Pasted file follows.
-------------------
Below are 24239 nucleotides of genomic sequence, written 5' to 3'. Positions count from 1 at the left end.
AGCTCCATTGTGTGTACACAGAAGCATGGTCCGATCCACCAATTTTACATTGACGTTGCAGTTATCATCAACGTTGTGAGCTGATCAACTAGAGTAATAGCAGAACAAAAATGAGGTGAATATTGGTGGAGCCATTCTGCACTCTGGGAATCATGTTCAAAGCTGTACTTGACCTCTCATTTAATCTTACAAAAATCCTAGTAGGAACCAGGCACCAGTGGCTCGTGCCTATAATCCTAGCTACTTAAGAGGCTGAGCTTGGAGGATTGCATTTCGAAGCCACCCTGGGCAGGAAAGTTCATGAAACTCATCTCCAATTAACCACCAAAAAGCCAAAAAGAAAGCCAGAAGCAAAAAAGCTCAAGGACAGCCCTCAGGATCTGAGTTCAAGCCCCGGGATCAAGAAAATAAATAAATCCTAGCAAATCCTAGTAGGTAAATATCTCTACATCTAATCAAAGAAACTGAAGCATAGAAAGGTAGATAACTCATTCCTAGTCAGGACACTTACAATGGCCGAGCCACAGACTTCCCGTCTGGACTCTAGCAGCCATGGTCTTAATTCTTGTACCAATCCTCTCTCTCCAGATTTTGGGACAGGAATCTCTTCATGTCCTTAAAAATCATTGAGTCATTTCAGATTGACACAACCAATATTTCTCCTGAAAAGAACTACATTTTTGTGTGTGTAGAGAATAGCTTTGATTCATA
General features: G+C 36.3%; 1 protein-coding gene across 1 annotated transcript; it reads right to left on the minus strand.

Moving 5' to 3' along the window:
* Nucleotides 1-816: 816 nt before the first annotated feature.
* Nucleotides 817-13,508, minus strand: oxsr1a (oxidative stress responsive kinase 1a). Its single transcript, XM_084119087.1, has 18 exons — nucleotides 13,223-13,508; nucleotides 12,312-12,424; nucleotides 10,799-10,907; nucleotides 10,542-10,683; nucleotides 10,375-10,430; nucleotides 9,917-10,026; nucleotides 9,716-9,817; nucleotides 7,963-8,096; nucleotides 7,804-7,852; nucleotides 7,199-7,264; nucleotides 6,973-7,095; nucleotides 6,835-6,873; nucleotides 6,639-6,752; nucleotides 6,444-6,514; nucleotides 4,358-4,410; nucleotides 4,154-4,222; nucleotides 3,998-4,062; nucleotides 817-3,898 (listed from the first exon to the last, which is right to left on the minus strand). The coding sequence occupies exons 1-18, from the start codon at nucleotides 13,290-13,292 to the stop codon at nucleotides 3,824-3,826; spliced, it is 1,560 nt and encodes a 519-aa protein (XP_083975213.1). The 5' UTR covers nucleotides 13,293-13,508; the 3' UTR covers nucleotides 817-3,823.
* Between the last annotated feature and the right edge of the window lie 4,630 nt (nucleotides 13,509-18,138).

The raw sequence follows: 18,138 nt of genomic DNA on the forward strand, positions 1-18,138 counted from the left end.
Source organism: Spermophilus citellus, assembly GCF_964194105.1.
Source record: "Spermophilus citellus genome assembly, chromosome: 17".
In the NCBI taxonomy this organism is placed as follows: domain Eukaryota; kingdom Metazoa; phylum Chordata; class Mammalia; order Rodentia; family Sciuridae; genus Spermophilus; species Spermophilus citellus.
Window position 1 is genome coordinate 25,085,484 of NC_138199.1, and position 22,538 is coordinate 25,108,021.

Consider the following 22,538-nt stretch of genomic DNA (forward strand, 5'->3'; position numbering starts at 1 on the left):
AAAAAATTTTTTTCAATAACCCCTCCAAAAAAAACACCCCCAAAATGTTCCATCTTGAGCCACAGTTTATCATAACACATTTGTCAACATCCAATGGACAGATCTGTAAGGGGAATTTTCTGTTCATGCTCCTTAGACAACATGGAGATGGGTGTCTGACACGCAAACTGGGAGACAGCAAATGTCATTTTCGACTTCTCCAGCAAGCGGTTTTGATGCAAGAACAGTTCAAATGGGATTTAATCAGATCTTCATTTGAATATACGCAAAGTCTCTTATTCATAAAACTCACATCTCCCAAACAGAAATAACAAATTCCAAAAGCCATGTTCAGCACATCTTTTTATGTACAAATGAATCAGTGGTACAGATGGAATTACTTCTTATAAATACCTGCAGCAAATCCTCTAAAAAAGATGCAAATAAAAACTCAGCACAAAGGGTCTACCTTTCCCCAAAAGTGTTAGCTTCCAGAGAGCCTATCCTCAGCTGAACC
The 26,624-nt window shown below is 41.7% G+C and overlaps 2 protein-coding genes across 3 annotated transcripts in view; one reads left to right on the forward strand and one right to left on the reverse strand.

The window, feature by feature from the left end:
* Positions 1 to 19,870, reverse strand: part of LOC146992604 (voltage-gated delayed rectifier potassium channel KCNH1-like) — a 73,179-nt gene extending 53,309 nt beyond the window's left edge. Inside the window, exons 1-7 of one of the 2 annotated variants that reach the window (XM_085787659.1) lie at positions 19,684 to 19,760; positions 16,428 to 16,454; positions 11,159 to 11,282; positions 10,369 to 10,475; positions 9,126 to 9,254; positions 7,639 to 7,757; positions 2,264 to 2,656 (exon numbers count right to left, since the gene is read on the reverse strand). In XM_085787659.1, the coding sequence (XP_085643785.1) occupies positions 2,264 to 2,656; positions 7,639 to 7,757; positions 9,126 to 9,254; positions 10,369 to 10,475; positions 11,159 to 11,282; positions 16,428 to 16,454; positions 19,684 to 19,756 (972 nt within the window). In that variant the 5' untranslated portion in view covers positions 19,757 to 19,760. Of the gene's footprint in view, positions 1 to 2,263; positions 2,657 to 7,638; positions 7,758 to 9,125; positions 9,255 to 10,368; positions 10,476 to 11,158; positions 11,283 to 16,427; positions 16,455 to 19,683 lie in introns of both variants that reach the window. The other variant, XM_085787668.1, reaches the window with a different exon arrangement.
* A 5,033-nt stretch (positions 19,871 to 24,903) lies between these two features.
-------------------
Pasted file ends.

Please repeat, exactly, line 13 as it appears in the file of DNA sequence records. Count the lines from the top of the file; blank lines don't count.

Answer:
Consider the following 22,538-nt stretch of genomic DNA (forward strand, 5'->3'; position numbering starts at 1 on the left):